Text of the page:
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Last Updated on June 19, 2019, by eNotes Editorial. Word Count: 376

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Matthew Arnold's "The Buried Life" is about the poet's perceived inability on the part of all humans to communicate effectively with one another. The poet is extremely saddened at the condition that, though humans are so similar, they will never communicate with one another transparently. The poem comprises seven stanzas of varying line numbers. In the first stanza, the poet proposes that he and his lover, rather than trying to speak, should just hold hands and look into one another's eyes.

In the second stanza, the speaker calls to mind individuals who are reluctant to share their thoughts for fear of being shamed or scolded by their peers. On this score, the speaker asserts that all humans' thoughts are the same. In the third and fourth stanzas, the poet expresses sincere longing for the freedom of expression between himself and his lover, and he uses a metaphor of lips and hearts being chained. He also suggests that human thought takes the form of a constantly flowing river with no direction.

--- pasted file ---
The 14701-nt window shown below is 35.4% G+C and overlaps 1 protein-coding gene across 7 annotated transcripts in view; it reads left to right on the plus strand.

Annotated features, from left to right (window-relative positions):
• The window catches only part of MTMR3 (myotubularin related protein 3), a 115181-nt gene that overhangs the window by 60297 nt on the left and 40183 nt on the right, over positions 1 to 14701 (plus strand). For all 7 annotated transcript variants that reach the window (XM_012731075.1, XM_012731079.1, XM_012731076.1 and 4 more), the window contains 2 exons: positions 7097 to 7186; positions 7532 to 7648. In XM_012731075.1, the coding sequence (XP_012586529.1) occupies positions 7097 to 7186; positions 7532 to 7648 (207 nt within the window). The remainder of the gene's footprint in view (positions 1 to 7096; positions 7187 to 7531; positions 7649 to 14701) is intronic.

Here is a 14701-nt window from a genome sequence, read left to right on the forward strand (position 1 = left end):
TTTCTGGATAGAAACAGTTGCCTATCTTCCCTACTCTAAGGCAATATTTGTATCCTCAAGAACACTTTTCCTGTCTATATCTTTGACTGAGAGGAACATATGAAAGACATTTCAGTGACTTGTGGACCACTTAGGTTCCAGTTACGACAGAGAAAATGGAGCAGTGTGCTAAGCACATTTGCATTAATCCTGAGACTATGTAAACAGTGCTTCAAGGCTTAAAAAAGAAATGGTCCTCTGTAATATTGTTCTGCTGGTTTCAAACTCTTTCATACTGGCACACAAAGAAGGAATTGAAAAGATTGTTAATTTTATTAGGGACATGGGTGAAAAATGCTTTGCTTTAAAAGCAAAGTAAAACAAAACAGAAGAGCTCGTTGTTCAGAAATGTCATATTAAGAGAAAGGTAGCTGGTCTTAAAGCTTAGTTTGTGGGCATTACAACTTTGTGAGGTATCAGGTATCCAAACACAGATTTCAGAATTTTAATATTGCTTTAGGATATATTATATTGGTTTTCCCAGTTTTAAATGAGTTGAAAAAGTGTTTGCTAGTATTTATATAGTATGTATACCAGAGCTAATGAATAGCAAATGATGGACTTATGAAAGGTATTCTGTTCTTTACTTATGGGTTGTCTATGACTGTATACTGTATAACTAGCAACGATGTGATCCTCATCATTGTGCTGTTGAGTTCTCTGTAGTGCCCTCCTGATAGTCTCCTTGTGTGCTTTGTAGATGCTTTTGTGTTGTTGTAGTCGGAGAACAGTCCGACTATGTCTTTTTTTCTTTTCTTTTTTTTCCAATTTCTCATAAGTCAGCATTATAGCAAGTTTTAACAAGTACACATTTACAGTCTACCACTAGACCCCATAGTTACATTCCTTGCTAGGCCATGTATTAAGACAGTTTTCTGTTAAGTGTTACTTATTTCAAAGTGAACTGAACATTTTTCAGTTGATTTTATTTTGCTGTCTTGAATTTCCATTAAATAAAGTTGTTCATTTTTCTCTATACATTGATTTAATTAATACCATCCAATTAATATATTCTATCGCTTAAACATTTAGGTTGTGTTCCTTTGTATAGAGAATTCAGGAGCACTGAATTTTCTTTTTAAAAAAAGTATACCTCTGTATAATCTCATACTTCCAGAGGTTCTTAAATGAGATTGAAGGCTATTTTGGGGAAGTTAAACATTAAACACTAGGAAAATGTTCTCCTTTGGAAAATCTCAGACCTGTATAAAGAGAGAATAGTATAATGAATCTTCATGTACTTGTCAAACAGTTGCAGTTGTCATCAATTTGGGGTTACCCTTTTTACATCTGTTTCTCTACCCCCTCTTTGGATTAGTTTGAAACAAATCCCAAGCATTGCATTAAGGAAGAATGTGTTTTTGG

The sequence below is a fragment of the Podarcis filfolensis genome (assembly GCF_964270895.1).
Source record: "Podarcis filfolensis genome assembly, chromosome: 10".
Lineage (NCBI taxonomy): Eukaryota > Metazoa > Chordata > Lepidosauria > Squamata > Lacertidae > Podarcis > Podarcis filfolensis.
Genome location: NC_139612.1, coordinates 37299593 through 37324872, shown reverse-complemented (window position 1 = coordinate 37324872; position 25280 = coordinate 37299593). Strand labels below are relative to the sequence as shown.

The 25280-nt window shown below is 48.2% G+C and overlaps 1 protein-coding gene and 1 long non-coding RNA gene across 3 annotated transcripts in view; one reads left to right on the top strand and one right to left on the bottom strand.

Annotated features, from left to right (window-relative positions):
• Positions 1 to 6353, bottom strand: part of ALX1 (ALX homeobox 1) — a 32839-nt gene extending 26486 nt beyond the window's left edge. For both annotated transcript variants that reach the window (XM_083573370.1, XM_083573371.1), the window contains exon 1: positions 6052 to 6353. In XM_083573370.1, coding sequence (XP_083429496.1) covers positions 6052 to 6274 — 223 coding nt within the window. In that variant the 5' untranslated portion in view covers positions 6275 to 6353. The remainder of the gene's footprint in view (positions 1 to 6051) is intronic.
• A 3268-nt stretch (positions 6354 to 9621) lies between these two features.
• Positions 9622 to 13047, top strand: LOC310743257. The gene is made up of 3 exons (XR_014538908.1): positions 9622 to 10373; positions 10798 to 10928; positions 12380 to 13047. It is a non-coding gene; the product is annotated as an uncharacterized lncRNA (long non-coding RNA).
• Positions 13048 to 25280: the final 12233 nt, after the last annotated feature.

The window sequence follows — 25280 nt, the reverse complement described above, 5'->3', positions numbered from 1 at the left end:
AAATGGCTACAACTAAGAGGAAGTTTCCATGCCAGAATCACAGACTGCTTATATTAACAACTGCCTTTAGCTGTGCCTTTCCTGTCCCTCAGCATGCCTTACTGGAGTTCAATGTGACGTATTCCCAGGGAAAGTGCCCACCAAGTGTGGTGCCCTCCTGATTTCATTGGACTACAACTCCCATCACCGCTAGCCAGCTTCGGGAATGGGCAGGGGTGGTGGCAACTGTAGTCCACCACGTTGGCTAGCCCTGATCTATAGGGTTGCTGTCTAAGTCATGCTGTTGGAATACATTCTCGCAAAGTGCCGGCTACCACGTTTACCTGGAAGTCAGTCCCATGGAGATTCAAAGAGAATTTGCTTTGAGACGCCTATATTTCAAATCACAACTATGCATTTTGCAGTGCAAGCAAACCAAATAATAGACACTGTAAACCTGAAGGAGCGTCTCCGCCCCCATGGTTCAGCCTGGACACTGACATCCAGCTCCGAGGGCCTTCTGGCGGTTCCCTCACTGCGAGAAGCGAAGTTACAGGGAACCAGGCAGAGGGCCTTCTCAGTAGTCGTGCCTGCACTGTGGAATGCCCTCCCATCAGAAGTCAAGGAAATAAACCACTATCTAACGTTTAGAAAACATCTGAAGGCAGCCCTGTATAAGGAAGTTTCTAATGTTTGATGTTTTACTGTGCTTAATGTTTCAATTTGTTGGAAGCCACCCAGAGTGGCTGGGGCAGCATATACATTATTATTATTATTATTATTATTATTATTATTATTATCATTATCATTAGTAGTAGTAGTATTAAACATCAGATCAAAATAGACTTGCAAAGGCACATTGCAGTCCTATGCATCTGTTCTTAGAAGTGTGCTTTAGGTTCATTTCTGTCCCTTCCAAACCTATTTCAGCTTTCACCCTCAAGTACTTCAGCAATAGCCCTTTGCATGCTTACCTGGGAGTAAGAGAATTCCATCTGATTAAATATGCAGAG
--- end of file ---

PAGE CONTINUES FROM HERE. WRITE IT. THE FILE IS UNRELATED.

The fifth (and longest) stanza contemplates the nature of human life. People only occasionally consider the question of the origin of human thoughts and examine their own in pursuit of a profound discovery; however, this is never successful. People spend the majority of their lives in a melancholy state for not having their true feelings expressed. Only once in a while do two people meaningfully connect, and it is not through spoken words, but by means of an unspoken bond of body language. In the final stanza, the poet suggests that, occasionally, man can rest from his ceaseless thoughts. Only during these periods of rest can he perceive the origin and destination of human thought.